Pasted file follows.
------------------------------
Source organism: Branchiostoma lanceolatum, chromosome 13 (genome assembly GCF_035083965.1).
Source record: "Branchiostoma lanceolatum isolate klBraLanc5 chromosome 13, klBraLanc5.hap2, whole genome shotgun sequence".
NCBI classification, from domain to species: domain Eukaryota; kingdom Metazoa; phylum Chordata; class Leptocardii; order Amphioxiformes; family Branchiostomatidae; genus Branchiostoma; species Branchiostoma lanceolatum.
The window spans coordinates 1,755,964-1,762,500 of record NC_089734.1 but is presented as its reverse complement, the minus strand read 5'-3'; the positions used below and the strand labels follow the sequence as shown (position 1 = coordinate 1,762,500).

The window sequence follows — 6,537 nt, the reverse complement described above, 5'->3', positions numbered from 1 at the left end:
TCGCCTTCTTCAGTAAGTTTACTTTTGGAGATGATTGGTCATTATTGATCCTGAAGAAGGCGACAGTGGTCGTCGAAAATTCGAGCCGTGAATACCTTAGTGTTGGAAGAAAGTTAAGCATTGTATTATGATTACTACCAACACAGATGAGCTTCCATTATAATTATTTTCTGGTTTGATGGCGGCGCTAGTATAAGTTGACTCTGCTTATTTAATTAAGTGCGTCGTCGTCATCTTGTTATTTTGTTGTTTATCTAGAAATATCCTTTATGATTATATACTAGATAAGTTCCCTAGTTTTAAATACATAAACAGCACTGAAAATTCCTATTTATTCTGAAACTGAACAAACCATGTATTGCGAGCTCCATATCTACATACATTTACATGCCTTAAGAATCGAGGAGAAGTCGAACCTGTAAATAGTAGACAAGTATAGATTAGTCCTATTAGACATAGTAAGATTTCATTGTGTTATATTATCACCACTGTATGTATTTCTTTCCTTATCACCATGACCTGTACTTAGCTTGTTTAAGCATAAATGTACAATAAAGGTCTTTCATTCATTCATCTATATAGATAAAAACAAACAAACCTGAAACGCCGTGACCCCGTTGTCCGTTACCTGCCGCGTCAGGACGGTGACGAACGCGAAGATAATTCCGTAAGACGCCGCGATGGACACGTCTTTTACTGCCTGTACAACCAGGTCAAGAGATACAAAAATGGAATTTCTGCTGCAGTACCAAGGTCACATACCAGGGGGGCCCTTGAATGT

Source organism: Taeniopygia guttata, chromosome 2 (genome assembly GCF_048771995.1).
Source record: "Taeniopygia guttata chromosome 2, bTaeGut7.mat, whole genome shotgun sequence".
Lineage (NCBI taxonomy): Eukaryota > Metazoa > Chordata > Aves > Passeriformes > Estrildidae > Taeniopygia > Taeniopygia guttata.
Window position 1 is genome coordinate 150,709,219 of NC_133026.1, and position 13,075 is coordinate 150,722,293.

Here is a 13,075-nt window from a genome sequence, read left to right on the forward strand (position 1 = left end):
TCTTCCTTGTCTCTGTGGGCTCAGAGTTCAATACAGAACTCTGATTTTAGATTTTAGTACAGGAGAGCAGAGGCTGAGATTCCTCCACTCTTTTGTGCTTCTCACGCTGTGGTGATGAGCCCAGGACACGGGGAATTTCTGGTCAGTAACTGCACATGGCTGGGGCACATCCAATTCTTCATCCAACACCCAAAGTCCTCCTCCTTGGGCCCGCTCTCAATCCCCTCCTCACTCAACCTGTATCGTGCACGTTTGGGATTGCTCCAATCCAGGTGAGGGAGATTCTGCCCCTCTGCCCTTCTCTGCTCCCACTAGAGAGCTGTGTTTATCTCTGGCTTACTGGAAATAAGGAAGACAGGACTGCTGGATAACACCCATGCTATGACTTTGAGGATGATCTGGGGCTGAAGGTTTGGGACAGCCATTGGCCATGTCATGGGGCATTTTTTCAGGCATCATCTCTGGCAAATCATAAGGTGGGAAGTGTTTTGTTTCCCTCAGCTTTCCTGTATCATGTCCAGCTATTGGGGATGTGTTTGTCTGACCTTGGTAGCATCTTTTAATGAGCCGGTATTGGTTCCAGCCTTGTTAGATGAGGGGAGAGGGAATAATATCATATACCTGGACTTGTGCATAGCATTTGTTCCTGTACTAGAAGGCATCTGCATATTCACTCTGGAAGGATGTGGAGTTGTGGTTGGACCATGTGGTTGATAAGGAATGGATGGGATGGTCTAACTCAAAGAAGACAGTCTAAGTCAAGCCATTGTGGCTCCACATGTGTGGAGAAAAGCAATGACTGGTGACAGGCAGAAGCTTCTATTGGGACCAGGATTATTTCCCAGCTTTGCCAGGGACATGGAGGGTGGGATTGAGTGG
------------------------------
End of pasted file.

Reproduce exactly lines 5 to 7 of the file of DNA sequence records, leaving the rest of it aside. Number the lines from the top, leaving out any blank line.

The window sequence follows — 6,537 nt, the reverse complement described above, 5'->3', positions numbered from 1 at the left end:
TCGCCTTCTTCAGTAAGTTTACTTTTGGAGATGATTGGTCATTATTGATCCTGAAGAAGGCGACAGTGGTCGTCGAAAATTCGAGCCGTGAATACCTTAGTGTTGGAAGAAAGTTAAGCATTGTATTATGATTACTACCAACACAGATGAGCTTCCATTATAATTATTTTCTGGTTTGATGGCGGCGCTAGTATAAGTTGACTCTGCTTATTTAATTAAGTGCGTCGTCGTCATCTTGTTATTTTGTTGTTTATCTAGAAATATCCTTTATGATTATATACTAGATAAGTTCCCTAGTTTTAAATACATAAACAGCACTGAAAATTCCTATTTATTCTGAAACTGAACAAACCATGTATTGCGAGCTCCATATCTACATACATTTACATGCCTTAAGAATCGAGGAGAAGTCGAACCTGTAAATAGTAGACAAGTATAGATTAGTCCTATTAGACATAGTAAGATTTCATTGTGTTATATTATCACCACTGTATGTATTTCTTTCCTTATCACCATGACCTGTACTTAGCTTGTTTAAGCATAAATGTACAATAAAGGTCTTTCATTCATTCATCTATATAGATAAAAACAAACAAACCTGAAACGCCGTGACCCCGTTGTCCGTTACCTGCCGCGTCAGGACGGTGACGAACGCGAAGATAATTCCGTAAGACGCCGCGATGGACACGTCTTTTACTGCCTGTACAACCAGGTCAAGAGATACAAAAATGGAATTTCTGCTGCAGTACCAAGGTCACATACCAGGGGGGCCCTTGAATGT

Source organism: Taeniopygia guttata, chromosome 2 (genome assembly GCF_048771995.1).